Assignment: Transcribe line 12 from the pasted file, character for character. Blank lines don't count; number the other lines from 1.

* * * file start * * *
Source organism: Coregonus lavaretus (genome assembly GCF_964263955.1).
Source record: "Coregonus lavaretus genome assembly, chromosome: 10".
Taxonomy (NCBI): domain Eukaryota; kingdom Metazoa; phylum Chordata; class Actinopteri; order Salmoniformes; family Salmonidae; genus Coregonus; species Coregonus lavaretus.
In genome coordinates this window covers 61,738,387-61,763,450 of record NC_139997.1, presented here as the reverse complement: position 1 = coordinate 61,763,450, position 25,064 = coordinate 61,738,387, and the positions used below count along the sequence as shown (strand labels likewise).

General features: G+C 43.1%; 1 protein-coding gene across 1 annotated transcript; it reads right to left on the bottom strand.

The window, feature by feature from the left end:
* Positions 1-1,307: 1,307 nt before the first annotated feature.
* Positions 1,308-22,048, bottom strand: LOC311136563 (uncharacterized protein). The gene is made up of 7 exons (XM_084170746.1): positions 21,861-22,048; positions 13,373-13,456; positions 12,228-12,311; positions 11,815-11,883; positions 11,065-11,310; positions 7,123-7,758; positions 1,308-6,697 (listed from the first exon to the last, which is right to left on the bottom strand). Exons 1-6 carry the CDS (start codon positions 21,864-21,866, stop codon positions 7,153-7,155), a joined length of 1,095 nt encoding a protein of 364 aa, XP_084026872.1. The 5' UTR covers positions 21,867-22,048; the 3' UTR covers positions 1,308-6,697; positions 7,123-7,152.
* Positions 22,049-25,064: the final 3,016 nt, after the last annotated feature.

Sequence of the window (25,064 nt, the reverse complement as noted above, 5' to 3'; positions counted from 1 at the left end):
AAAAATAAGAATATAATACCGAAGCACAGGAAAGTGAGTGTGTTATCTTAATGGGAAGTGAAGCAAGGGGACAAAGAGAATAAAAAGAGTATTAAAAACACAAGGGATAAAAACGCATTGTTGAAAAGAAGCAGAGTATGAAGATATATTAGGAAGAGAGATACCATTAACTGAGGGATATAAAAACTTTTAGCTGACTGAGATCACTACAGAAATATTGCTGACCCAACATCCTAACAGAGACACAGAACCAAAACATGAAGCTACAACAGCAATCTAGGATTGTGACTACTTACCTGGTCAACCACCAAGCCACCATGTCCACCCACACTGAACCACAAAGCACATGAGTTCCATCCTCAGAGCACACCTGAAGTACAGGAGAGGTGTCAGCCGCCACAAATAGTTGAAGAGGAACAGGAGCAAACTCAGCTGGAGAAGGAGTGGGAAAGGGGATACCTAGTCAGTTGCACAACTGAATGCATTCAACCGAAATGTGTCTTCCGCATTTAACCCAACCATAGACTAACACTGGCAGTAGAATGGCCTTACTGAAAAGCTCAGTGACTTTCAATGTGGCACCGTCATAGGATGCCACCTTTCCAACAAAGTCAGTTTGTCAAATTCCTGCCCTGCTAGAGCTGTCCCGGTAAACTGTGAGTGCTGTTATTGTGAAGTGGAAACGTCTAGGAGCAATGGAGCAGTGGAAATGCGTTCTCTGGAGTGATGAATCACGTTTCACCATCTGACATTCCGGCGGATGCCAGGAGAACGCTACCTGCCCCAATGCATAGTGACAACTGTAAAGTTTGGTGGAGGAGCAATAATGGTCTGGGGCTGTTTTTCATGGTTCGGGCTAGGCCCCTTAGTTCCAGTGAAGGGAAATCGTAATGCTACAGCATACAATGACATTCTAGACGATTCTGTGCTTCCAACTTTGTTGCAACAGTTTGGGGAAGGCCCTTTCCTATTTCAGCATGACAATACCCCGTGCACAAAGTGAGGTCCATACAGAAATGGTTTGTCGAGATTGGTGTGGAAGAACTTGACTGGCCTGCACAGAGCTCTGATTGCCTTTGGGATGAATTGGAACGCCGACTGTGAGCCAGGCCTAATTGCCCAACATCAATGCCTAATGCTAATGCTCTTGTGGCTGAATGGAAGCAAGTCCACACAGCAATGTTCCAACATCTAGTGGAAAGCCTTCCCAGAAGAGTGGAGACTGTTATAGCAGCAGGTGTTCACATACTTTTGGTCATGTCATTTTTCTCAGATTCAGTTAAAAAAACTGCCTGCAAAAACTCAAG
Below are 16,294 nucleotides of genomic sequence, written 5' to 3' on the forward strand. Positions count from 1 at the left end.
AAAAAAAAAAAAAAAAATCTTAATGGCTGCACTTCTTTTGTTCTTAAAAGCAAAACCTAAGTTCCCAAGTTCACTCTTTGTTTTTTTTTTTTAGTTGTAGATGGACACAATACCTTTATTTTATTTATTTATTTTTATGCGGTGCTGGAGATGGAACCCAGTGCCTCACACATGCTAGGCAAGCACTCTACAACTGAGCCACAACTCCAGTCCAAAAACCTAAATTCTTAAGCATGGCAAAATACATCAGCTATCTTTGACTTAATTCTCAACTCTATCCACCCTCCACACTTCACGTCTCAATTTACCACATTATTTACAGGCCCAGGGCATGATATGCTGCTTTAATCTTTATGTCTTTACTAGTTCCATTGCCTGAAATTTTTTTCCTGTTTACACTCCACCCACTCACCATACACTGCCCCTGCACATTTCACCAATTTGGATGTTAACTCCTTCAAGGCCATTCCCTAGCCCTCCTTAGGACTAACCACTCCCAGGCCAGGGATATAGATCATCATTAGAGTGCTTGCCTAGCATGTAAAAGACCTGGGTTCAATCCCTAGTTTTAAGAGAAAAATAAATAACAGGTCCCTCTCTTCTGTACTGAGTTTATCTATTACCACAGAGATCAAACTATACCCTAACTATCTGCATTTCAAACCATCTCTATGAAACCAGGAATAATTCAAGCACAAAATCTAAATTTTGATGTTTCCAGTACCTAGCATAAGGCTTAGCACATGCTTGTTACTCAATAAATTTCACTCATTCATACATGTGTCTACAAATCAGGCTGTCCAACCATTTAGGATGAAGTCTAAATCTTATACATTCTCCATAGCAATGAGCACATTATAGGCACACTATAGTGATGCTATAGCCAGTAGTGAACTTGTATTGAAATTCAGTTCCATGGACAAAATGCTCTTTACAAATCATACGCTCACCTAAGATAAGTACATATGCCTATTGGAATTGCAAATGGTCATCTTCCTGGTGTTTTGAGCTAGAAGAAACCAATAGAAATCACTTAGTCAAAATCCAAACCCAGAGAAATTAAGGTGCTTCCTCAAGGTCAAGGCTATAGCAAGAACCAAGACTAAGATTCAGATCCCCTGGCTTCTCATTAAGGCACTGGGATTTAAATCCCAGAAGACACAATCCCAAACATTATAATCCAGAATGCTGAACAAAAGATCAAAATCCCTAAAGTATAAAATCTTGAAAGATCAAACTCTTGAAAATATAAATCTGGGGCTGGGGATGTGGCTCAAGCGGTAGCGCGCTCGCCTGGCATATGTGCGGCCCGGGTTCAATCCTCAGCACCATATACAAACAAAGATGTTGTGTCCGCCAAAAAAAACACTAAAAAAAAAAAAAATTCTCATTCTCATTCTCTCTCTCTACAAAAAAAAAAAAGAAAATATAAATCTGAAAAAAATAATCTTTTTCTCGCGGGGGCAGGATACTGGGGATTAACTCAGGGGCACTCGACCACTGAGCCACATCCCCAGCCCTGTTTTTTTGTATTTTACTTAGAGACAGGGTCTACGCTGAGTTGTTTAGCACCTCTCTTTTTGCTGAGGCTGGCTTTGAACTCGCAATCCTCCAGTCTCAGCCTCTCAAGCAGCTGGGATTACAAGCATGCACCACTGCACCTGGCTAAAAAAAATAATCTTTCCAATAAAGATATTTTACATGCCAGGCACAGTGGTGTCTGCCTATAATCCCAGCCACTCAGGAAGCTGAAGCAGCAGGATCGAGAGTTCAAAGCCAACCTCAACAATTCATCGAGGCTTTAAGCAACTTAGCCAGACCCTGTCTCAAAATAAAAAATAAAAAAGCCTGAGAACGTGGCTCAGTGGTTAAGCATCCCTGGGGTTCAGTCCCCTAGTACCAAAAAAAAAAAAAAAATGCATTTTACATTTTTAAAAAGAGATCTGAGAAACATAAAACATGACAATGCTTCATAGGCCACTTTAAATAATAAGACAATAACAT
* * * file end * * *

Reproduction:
Below are 16,294 nucleotides of genomic sequence, written 5' to 3' on the forward strand. Positions count from 1 at the left end.